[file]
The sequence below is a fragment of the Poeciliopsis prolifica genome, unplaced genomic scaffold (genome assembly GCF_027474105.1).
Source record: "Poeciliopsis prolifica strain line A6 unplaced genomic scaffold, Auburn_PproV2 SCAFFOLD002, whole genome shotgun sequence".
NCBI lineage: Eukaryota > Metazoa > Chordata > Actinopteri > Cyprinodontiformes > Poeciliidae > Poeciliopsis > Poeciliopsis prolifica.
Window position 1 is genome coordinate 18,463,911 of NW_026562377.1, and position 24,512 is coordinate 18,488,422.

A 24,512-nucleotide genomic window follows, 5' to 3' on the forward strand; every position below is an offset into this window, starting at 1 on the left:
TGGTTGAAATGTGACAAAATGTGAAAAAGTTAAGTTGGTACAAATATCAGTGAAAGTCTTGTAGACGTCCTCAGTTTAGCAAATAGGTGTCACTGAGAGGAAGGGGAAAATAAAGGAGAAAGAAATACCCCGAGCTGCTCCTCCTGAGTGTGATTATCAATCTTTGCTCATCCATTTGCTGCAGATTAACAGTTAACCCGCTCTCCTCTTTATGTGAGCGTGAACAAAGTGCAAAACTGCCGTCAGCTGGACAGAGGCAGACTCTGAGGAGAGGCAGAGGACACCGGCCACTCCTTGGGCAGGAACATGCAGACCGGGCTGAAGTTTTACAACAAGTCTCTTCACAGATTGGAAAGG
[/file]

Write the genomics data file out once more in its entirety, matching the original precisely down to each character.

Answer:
The sequence below is a fragment of the Poeciliopsis prolifica genome, unplaced genomic scaffold (genome assembly GCF_027474105.1).
Source record: "Poeciliopsis prolifica strain line A6 unplaced genomic scaffold, Auburn_PproV2 SCAFFOLD002, whole genome shotgun sequence".
NCBI lineage: Eukaryota > Metazoa > Chordata > Actinopteri > Cyprinodontiformes > Poeciliidae > Poeciliopsis > Poeciliopsis prolifica.
Window position 1 is genome coordinate 18,463,911 of NW_026562377.1, and position 24,512 is coordinate 18,488,422.

A 24,512-nucleotide genomic window follows, 5' to 3' on the forward strand; every position below is an offset into this window, starting at 1 on the left:
TGGTTGAAATGTGACAAAATGTGAAAAAGTTAAGTTGGTACAAATATCAGTGAAAGTCTTGTAGACGTCCTCAGTTTAGCAAATAGGTGTCACTGAGAGGAAGGGGAAAATAAAGGAGAAAGAAATACCCCGAGCTGCTCCTCCTGAGTGTGATTATCAATCTTTGCTCATCCATTTGCTGCAGATTAACAGTTAACCCGCTCTCCTCTTTATGTGAGCGTGAACAAAGTGCAAAACTGCCGTCAGCTGGACAGAGGCAGACTCTGAGGAGAGGCAGAGGACACCGGCCACTCCTTGGGCAGGAACATGCAGACCGGGCTGAAGTTTTACAACAAGTCTCTTCACAGATTGGAAAGG